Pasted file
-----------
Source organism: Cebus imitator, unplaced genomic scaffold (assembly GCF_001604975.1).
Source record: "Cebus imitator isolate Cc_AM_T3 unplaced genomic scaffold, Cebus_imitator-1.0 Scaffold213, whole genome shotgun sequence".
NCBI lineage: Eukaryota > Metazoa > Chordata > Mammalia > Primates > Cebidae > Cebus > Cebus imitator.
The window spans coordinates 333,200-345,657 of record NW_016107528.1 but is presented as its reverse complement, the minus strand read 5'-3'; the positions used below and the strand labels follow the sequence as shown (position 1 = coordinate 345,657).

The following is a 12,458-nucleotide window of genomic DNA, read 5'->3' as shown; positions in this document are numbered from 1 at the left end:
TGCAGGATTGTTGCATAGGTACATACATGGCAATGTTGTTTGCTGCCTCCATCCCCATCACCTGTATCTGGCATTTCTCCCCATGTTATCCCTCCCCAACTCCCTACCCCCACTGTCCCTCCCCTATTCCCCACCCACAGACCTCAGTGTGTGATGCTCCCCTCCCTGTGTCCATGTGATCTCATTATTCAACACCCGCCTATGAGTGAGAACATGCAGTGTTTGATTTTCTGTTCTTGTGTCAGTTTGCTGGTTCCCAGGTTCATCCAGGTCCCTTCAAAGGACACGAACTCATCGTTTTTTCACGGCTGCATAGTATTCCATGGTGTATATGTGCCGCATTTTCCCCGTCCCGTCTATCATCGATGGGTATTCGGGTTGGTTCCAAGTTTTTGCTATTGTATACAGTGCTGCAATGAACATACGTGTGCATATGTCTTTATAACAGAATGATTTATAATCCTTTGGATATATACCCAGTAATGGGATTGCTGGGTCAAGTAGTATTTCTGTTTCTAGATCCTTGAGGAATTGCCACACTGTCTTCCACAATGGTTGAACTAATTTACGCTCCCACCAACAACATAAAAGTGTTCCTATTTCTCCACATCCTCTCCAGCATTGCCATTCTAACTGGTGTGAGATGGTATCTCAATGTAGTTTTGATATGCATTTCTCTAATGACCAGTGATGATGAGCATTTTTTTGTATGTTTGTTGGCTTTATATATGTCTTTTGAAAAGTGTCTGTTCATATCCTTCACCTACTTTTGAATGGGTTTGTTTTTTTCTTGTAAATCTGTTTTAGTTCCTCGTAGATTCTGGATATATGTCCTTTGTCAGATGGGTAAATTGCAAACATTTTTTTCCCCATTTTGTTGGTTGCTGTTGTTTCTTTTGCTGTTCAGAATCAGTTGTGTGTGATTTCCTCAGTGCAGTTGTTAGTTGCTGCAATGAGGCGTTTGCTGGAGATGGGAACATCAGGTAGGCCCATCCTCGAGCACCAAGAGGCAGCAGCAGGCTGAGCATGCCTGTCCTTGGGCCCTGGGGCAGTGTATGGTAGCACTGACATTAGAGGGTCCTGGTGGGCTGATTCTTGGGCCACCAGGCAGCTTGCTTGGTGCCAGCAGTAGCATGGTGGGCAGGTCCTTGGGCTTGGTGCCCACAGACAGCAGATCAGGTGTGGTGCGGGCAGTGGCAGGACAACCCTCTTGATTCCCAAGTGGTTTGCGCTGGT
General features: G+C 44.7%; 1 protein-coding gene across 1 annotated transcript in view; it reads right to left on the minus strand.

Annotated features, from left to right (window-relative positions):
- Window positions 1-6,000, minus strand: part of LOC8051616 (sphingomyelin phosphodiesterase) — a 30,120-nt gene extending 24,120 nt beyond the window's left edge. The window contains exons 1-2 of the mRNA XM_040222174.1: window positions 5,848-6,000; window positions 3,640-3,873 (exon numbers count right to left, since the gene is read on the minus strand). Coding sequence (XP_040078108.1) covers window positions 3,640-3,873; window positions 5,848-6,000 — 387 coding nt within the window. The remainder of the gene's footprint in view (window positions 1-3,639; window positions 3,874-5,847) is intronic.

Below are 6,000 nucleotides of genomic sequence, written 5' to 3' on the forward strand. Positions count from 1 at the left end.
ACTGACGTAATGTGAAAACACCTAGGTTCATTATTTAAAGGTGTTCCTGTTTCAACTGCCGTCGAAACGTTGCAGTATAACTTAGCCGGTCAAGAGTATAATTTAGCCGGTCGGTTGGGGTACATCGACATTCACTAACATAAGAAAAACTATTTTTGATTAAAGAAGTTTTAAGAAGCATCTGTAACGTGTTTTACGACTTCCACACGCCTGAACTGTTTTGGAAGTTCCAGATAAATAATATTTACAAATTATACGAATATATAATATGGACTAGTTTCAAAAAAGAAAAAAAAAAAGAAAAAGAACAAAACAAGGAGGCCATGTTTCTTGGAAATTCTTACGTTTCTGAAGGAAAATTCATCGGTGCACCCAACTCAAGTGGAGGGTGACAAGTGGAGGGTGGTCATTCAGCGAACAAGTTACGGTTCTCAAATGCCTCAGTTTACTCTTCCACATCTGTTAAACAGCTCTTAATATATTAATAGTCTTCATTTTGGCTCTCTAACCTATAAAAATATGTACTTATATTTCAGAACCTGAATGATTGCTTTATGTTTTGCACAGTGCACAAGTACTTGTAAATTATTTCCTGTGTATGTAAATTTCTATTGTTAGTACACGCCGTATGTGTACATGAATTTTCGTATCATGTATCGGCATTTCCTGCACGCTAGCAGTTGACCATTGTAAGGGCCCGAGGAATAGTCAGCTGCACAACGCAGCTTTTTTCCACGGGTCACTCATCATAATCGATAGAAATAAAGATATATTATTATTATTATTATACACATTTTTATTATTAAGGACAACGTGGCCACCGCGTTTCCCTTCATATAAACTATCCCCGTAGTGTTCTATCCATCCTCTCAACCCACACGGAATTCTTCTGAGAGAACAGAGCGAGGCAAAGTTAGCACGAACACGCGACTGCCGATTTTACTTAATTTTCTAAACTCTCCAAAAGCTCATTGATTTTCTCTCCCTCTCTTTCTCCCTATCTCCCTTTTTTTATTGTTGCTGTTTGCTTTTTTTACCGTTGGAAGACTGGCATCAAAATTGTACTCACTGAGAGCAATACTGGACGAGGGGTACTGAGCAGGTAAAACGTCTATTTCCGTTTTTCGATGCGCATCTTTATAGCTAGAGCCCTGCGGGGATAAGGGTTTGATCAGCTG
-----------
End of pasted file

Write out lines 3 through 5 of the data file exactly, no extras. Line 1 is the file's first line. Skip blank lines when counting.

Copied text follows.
NCBI lineage: Eukaryota > Metazoa > Chordata > Mammalia > Primates > Cebidae > Cebus > Cebus imitator.
The window spans coordinates 333,200-345,657 of record NW_016107528.1 but is presented as its reverse complement, the minus strand read 5'-3'; the positions used below and the strand labels follow the sequence as shown (position 1 = coordinate 345,657).

The following is a 12,458-nucleotide window of genomic DNA, read 5'->3' as shown; positions in this document are numbered from 1 at the left end: